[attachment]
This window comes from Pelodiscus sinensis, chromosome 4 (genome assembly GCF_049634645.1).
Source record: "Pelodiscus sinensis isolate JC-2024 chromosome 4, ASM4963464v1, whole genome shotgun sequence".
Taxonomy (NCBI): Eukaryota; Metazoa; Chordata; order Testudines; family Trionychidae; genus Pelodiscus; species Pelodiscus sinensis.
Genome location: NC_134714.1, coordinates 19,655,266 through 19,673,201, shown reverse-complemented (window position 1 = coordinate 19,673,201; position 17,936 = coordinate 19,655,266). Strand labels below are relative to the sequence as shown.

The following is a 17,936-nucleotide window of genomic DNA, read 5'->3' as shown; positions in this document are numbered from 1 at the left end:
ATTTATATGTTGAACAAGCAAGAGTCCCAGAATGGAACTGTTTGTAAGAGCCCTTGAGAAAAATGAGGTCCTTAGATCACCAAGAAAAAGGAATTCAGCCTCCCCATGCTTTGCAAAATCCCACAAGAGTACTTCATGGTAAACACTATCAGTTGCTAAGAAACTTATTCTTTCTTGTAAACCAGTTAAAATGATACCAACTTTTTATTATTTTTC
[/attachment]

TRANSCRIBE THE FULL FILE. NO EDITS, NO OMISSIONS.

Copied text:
This window comes from Pelodiscus sinensis, chromosome 4 (genome assembly GCF_049634645.1).
Source record: "Pelodiscus sinensis isolate JC-2024 chromosome 4, ASM4963464v1, whole genome shotgun sequence".
Taxonomy (NCBI): Eukaryota; Metazoa; Chordata; order Testudines; family Trionychidae; genus Pelodiscus; species Pelodiscus sinensis.
Genome location: NC_134714.1, coordinates 19,655,266 through 19,673,201, shown reverse-complemented (window position 1 = coordinate 19,673,201; position 17,936 = coordinate 19,655,266). Strand labels below are relative to the sequence as shown.

The following is a 17,936-nucleotide window of genomic DNA, read 5'->3' as shown; positions in this document are numbered from 1 at the left end:
ATTTATATGTTGAACAAGCAAGAGTCCCAGAATGGAACTGTTTGTAAGAGCCCTTGAGAAAAATGAGGTCCTTAGATCACCAAGAAAAAGGAATTCAGCCTCCCCATGCTTTGCAAAATCCCACAAGAGTACTTCATGGTAAACACTATCAGTTGCTAAGAAACTTATTCTTTCTTGTAAACCAGTTAAAATGATACCAACTTTTTATTATTTTTC